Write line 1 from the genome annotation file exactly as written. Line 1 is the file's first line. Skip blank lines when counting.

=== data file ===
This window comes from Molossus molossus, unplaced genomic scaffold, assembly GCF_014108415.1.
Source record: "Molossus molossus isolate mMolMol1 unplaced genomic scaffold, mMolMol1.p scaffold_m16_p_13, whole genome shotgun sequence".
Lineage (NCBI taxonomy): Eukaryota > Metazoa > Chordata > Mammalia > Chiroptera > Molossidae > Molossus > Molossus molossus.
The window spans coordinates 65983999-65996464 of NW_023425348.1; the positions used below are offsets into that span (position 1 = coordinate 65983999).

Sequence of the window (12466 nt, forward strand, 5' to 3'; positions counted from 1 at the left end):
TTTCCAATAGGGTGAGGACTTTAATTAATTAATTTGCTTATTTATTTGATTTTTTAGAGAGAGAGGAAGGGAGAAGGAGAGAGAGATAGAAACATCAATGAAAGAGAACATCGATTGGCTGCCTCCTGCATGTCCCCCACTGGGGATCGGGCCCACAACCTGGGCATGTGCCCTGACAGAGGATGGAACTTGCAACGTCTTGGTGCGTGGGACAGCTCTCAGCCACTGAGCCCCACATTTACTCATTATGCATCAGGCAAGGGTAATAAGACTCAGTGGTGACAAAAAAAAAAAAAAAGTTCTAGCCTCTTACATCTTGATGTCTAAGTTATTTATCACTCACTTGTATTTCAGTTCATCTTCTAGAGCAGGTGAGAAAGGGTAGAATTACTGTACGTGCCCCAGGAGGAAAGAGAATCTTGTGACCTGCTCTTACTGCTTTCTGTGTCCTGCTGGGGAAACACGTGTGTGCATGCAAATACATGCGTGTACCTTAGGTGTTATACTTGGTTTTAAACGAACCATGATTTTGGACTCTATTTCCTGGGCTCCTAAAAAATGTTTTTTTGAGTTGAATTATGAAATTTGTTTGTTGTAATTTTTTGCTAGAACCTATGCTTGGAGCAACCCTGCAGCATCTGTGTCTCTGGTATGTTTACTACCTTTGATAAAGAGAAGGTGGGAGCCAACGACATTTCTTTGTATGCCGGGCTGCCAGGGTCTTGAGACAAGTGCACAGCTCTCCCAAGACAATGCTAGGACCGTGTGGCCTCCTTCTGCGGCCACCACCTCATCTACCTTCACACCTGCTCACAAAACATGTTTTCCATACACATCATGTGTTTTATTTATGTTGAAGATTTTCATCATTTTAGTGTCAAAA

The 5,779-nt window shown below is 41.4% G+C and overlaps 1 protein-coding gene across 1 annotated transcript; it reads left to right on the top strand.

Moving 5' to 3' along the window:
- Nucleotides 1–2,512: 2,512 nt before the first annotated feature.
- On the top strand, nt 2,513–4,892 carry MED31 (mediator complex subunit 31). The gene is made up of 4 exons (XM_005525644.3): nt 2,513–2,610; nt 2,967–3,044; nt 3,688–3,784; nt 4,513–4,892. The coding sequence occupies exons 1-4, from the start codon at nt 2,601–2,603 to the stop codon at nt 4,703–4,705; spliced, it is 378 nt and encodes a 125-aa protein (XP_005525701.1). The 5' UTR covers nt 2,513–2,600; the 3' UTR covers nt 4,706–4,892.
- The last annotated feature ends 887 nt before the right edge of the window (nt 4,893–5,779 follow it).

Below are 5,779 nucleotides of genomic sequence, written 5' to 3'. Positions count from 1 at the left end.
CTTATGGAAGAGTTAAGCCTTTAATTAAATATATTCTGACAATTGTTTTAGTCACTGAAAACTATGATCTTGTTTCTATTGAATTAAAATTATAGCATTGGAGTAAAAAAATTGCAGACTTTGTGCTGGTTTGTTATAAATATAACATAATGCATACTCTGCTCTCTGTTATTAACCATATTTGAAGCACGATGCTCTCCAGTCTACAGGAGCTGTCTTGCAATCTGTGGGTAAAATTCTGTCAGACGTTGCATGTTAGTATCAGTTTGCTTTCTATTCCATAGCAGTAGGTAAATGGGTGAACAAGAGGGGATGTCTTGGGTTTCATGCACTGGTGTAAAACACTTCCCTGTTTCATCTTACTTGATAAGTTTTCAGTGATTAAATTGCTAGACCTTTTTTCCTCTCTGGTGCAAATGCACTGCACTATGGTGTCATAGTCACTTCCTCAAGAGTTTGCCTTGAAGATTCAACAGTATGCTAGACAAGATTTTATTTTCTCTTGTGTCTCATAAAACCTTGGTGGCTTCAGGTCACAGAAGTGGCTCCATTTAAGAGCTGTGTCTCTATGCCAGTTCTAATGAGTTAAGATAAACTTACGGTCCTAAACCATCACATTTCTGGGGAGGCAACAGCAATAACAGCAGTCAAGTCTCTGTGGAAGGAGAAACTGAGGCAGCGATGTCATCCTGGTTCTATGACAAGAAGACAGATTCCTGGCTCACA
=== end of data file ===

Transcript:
This window comes from Molossus molossus, unplaced genomic scaffold, assembly GCF_014108415.1.